“When people walk on each other, when disharmony is the norm, when organisms start falling apart it is the fault of those whose responsibility it is to govern. They’re doing something wrong. They shouldn’t have been trusted with the responsibility… The apologists recognize that these places are controlled by absolute terror, but they justify the pigs’ excesses with the argument that we exist outside the practice of any civilized codes of conduct… An official is allowed full range in violent means because a convict can be handled no other way.
“[H]ave you ever considered what type of man is capable of handling absolute power. I mean how many would not abuse it?…
“The textbooks on criminology like to advance the idea that prisoners are mentally defective. There is only the merest suggestion that the system itself is at fault. Penologists regard prisons as asylums. Most policy is formulated in a bureau that operates under the heading Department of Corrections. But what can we say about these asylums since none of the inmates are ever cured? Since in every instance they are sent out of the prison more damaged physically and mentally than when they entered. Because that is the reality. Do yo continue to investigate the inmate? Where does administrative responsibility begin?”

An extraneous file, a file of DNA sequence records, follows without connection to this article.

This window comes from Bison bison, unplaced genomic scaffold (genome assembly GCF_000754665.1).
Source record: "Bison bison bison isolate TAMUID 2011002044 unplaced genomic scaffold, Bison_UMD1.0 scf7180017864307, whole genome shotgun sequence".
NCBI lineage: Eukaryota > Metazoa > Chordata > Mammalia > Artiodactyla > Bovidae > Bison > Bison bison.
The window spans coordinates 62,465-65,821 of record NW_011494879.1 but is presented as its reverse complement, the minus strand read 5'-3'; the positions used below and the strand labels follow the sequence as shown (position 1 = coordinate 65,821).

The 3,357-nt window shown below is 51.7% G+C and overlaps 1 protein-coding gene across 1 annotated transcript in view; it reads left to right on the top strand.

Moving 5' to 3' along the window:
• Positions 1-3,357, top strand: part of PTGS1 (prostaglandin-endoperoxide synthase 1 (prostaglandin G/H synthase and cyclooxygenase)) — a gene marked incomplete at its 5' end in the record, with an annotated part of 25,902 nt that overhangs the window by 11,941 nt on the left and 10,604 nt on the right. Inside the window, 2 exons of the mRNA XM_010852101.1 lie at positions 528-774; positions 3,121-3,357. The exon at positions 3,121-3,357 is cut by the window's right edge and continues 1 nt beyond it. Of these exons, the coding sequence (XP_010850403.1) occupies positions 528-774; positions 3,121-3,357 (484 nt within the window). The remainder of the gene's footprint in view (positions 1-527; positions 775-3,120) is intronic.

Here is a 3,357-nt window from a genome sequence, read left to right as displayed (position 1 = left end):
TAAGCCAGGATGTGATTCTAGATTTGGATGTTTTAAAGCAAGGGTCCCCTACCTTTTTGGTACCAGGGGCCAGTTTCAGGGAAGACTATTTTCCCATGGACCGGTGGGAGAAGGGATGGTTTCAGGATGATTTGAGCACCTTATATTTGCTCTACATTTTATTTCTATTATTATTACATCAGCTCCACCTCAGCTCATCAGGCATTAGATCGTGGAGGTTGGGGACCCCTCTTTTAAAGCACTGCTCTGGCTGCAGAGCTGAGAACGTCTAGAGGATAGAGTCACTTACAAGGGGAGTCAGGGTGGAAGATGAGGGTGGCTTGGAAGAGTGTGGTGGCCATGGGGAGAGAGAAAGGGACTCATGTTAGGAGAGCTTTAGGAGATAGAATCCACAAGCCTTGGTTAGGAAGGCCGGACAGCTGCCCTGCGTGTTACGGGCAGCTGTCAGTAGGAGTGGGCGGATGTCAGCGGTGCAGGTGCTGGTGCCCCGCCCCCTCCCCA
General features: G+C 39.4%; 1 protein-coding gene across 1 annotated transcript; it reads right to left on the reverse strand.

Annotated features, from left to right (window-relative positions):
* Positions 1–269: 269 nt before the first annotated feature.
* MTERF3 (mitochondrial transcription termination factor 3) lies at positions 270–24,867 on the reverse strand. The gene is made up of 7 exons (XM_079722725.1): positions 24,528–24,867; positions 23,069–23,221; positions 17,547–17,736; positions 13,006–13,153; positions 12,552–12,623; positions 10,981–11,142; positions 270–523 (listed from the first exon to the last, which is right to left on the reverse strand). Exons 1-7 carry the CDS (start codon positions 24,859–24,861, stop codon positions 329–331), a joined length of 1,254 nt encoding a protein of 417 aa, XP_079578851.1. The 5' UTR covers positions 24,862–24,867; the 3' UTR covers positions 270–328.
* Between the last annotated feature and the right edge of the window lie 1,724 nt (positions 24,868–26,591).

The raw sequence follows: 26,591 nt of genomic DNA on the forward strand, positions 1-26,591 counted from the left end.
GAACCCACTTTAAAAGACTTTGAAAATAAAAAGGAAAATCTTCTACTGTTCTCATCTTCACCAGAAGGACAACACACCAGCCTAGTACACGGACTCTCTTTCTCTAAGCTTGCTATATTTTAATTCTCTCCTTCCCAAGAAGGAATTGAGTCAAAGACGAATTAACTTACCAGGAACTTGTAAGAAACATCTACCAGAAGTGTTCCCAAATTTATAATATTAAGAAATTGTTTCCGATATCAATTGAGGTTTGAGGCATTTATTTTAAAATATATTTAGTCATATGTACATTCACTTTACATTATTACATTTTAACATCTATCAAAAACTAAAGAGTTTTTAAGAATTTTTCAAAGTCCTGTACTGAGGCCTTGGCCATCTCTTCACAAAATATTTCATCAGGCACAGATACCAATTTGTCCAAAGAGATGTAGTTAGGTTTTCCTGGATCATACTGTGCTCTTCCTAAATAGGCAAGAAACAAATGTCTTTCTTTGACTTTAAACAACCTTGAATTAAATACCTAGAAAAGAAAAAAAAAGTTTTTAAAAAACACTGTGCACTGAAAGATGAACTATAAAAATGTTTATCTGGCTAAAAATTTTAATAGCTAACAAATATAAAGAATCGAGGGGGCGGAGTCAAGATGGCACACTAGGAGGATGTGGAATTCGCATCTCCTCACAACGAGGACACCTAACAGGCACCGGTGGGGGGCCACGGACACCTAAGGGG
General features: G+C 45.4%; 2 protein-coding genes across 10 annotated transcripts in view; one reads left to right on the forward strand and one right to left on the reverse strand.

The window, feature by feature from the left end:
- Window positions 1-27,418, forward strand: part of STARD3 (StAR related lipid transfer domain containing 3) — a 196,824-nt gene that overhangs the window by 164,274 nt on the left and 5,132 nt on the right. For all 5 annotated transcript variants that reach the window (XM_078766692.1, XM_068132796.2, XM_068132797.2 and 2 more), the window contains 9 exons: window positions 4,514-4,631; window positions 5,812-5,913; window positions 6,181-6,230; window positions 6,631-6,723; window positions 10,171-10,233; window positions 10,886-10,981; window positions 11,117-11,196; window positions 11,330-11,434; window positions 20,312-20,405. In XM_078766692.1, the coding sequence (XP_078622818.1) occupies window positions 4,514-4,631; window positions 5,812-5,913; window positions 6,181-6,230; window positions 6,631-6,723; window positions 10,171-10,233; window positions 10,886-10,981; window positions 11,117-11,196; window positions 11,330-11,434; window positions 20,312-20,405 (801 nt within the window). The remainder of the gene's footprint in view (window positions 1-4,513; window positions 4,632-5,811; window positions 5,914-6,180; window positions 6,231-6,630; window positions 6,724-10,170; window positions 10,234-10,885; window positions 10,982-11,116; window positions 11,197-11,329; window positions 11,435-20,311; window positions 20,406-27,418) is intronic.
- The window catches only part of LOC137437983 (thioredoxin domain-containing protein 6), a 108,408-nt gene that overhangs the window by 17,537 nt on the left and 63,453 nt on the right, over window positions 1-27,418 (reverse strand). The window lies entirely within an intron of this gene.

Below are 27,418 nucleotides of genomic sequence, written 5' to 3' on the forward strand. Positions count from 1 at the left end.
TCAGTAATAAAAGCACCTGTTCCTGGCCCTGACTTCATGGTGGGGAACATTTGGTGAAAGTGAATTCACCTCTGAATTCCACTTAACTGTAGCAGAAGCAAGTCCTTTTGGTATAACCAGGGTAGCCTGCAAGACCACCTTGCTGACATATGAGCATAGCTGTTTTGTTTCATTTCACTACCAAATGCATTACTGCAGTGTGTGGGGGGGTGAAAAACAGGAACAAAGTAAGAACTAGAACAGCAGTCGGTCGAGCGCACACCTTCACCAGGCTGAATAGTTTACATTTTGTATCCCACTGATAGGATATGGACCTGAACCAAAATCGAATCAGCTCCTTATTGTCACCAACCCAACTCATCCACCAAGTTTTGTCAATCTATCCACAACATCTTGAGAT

Even the courts have admitted, “prison guards may be more vulnerable to the corrupting influence of unchecked authority than most people.”
So the reader can but imagine the all-round negative conditions and effects inherent in the institutional setting of US prisons, which bends and deforms minds and personalities on both sides of the cell door…even in the “best” Amerikan prisons.
In fact, exactly a year ago on April Fool’s day, The Oregonian newspaper ran a front page article proclaiming that Oregon prison guards suffer symptoms of Post-Traumatic Stress Disorder (PTSD) at rates over twice that of firefighters and almost three times that of deployed military personnel. Also that 94% of Oregon guards admit the very experience of their prison jobs caused them to perform negatively on the job within the previous month. While 72% of them admit the job negatively affected their personal relationships. Again, this is the state of guards who work in a prison system that professes to be among Amerika’s best. So who benefits?